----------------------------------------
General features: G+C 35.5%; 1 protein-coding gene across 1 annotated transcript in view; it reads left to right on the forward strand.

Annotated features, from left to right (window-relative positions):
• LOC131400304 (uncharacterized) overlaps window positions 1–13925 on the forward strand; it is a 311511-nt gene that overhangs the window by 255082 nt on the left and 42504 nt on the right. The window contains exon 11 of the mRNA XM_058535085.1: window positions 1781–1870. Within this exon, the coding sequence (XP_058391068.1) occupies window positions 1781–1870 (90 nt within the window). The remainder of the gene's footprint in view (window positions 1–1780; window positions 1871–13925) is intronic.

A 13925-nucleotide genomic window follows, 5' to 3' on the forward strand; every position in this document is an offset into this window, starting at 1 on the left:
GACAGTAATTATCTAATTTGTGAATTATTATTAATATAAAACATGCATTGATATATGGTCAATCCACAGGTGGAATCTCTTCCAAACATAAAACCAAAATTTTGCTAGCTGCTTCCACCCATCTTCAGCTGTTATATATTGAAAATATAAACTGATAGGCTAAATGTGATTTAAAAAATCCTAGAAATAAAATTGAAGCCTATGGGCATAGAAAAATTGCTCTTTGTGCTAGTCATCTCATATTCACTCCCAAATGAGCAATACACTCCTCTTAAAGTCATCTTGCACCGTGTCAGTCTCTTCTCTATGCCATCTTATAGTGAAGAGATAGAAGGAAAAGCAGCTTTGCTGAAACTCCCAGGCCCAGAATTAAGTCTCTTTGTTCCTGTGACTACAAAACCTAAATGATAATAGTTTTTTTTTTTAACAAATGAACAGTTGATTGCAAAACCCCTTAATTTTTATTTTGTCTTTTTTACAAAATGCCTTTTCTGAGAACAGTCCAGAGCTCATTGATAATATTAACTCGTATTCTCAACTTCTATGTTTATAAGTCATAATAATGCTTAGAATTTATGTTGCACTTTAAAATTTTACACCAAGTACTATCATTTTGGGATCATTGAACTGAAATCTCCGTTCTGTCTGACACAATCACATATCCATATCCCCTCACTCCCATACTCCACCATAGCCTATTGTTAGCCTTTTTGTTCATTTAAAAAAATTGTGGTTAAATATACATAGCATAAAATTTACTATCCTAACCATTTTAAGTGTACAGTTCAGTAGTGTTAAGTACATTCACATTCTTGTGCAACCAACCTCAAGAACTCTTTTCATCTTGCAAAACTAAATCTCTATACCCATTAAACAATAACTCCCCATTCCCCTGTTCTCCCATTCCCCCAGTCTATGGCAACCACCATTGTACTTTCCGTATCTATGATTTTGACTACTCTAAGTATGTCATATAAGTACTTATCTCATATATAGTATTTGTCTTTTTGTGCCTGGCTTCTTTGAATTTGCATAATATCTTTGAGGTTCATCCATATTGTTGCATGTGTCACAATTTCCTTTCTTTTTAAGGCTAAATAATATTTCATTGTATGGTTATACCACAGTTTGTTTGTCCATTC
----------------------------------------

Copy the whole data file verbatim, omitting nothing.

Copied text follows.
General features: G+C 35.5%; 1 protein-coding gene across 1 annotated transcript in view; it reads left to right on the forward strand.

Annotated features, from left to right (window-relative positions):
• LOC131400304 (uncharacterized) overlaps window positions 1–13925 on the forward strand; it is a 311511-nt gene that overhangs the window by 255082 nt on the left and 42504 nt on the right. The window contains exon 11 of the mRNA XM_058535085.1: window positions 1781–1870. Within this exon, the coding sequence (XP_058391068.1) occupies window positions 1781–1870 (90 nt within the window). The remainder of the gene's footprint in view (window positions 1–1780; window positions 1871–13925) is intronic.

A 13925-nucleotide genomic window follows, 5' to 3' on the forward strand; every position in this document is an offset into this window, starting at 1 on the left:
GACAGTAATTATCTAATTTGTGAATTATTATTAATATAAAACATGCATTGATATATGGTCAATCCACAGGTGGAATCTCTTCCAAACATAAAACCAAAATTTTGCTAGCTGCTTCCACCCATCTTCAGCTGTTATATATTGAAAATATAAACTGATAGGCTAAATGTGATTTAAAAAATCCTAGAAATAAAATTGAAGCCTATGGGCATAGAAAAATTGCTCTTTGTGCTAGTCATCTCATATTCACTCCCAAATGAGCAATACACTCCTCTTAAAGTCATCTTGCACCGTGTCAGTCTCTTCTCTATGCCATCTTATAGTGAAGAGATAGAAGGAAAAGCAGCTTTGCTGAAACTCCCAGGCCCAGAATTAAGTCTCTTTGTTCCTGTGACTACAAAACCTAAATGATAATAGTTTTTTTTTTTAACAAATGAACAGTTGATTGCAAAACCCCTTAATTTTTATTTTGTCTTTTTTACAAAATGCCTTTTCTGAGAACAGTCCAGAGCTCATTGATAATATTAACTCGTATTCTCAACTTCTATGTTTATAAGTCATAATAATGCTTAGAATTTATGTTGCACTTTAAAATTTTACACCAAGTACTATCATTTTGGGATCATTGAACTGAAATCTCCGTTCTGTCTGACACAATCACATATCCATATCCCCTCACTCCCATACTCCACCATAGCCTATTGTTAGCCTTTTTGTTCATTTAAAAAAATTGTGGTTAAATATACATAGCATAAAATTTACTATCCTAACCATTTTAAGTGTACAGTTCAGTAGTGTTAAGTACATTCACATTCTTGTGCAACCAACCTCAAGAACTCTTTTCATCTTGCAAAACTAAATCTCTATACCCATTAAACAATAACTCCCCATTCCCCTGTTCTCCCATTCCCCCAGTCTATGGCAACCACCATTGTACTTTCCGTATCTATGATTTTGACTACTCTAAGTATGTCATATAAGTACTTATCTCATATATAGTATTTGTCTTTTTGTGCCTGGCTTCTTTGAATTTGCATAATATCTTTGAGGTTCATCCATATTGTTGCATGTGTCACAATTTCCTTTCTTTTTAAGGCTAAATAATATTTCATTGTATGGTTATACCACAGTTTGTTTGTCCATTC